Monday, October 29, 2012

Micro Benchmark MongoDB 2.2 performance on Solaris

I 100% agree on the statement by MongoDB:
“MongoDB does not publish any official benchmarks. We recommend running application performance tests on your application's work-load to find bottleneck and for performance tuning.”
However I don't have real world workload, so I just tried some micro benchmarks to observe the behaviors of MongoDB and OS. Although the result numbers mean nothing, but I would share some findings here.

1) Using JS Benchmark Harness
MongoDB provides JS Benchmarking Harness as a QA baseline perf measurement tool, not designed to be a "benchmark". This is a good start for having a first look at MongoDB performance. The harness is very easy to setup. However, there are a few things to be considerded.

The sample code on that web page is really really a micro benchmark. I tested it against MongoDB 2.2 for Solaris x64 and got suboptimal result comparing against Linux version. After analyzing the workload characteristics, it is more like a multi-threaded malloc and small TCP/IP packet ping-pong testing. 

By passing to starting mongod, I got the performance on Solaris parallel to Linux. If the test client and sever are on separate systems, I may also need disable nagle algorithm: $ sudo ndd -set /dev/tcp tcp_naglim_def 1

The harness also has an interesting feature: RAND_INT [ min , max , multiplier ], it looks like we are able to only touch a fix fraction of data during the testing. Two things need be considered here:
  1. I looked at the current harness implementation, RAND_INT is translated to rand(), this is not really random for big (millions of records) data sets. The fix is using lrand48() instead.
  2. MongoDB uses mmap to cache data, like many other databases, it is still a page-level cache rather than row-level cache. So if your record size is small, RAND_INT [ 1, 10000000, 10 ] doesn't make you only touch 1/10 data, rather it makes you touch all the data.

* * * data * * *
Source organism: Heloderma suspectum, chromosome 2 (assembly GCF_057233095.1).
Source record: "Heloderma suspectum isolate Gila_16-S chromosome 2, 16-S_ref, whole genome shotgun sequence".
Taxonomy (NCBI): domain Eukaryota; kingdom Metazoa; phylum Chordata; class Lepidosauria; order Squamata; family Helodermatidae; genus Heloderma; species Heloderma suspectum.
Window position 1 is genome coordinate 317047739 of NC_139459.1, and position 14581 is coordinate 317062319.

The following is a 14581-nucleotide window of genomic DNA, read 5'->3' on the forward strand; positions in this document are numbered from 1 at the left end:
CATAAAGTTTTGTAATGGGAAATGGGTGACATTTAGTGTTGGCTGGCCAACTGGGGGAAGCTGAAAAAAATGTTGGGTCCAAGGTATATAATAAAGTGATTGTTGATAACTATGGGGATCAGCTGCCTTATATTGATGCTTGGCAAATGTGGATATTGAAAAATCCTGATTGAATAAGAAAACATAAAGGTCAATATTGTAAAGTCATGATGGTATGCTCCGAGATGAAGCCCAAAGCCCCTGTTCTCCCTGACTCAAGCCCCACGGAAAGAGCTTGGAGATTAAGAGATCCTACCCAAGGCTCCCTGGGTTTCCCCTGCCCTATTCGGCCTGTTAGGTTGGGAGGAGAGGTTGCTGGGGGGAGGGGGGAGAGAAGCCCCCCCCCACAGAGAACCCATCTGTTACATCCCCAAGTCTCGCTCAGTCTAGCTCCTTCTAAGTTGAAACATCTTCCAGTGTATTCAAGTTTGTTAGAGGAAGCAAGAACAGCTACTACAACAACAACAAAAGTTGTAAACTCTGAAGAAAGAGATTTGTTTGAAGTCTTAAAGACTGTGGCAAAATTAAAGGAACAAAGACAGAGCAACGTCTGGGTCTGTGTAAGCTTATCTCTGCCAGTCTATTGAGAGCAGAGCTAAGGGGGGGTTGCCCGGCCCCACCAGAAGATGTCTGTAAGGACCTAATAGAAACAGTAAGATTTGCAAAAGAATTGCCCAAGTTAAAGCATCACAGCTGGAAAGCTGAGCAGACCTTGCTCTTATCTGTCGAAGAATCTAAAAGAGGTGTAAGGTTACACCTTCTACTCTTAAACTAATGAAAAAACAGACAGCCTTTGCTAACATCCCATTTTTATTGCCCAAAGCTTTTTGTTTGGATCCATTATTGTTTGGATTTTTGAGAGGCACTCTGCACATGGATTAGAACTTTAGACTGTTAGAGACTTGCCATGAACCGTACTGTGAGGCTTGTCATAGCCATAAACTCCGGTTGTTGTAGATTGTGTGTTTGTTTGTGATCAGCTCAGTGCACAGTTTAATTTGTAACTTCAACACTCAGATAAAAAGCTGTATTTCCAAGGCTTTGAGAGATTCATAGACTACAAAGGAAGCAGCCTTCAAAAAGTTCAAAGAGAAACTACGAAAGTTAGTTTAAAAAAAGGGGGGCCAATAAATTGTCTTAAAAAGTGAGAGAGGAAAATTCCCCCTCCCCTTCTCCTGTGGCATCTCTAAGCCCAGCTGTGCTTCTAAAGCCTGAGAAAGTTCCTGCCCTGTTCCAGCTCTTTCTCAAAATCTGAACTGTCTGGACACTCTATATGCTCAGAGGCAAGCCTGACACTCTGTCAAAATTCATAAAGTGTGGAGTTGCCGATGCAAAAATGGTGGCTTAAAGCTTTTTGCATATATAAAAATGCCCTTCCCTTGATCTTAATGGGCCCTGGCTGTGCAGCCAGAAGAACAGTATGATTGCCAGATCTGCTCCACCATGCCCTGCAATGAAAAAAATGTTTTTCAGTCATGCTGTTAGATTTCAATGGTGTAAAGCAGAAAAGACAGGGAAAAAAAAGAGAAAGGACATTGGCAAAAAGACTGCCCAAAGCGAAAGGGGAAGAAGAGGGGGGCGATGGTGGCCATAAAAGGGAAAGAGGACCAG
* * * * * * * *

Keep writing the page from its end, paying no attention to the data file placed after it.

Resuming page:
2) Using YCSB.
YCSB is an extensive load testing tool. But its tests codes for mongodb is a little outdated. I need modify a little bit to add more writeConcern type.
YCSB's testing driver has some limitations:
  • You can set read/write proportion, but they are in same thread context, which means writes can block reads. So I prefer to put them in separate simultaneous jobs in testing.

  • The “recordcount” also implicitly set the max Id of data to be tested. when testing mongodb, the small number means only a few data files are mapped into the memory during transaction phase. So setting “recordcount”in transaction phase is not the right way to test against only small portion of the data.

3) Solaris related stuff.

The Solaris version of mongodb 2.2 has a large binary size compared to Linux, although it nearly does not affect the performance, but I don't like it. A quick check on its build info got “GCC 4.4 on snv_89 January 2008”, too old. This should be fixed by adding GCC option "-fno-function-sections" and "-fno-data-sections".

When starting mongod for Solaris, a warning message shows: “your operating system version does not support the method that MongoDB uses to detect impending page faults. This may result in slower performance for certain use cases”. After browsing the source codes, I found processinfo support is not there. So I added the Solaris support, currently the functions that count are ProcessInfo::blockInMemory() and ProcessInfo::blockCheckSupported().

The mongodb source code says “madvise not supported on solaris yet”, this is funny. Solaris certainly supports madvise. But madvise() is only useful when you understand your workloads. So I don't think this piece of code of calling madvise() is important.

ZFS and UFS.
Since mongodb uses mmap(), it leaves a lot of things to the OS file system. UFS is a traditional file system, it uses traditional page cache (cachelist ) for caching file data. ZFS has quite a lot features beyond a file system, ZFS has its own ARC cache. The physical memory usage can be inspected using mdb ::memstat command:

# echo "::memstat"|mdb -k
Page Summary                Pages                MB  %Tot
------------     ----------------  ----------------  ----
Kernel                     293720              1147    7%
ZFS File Data               85347               333    2%
Anon                       138902               542    3%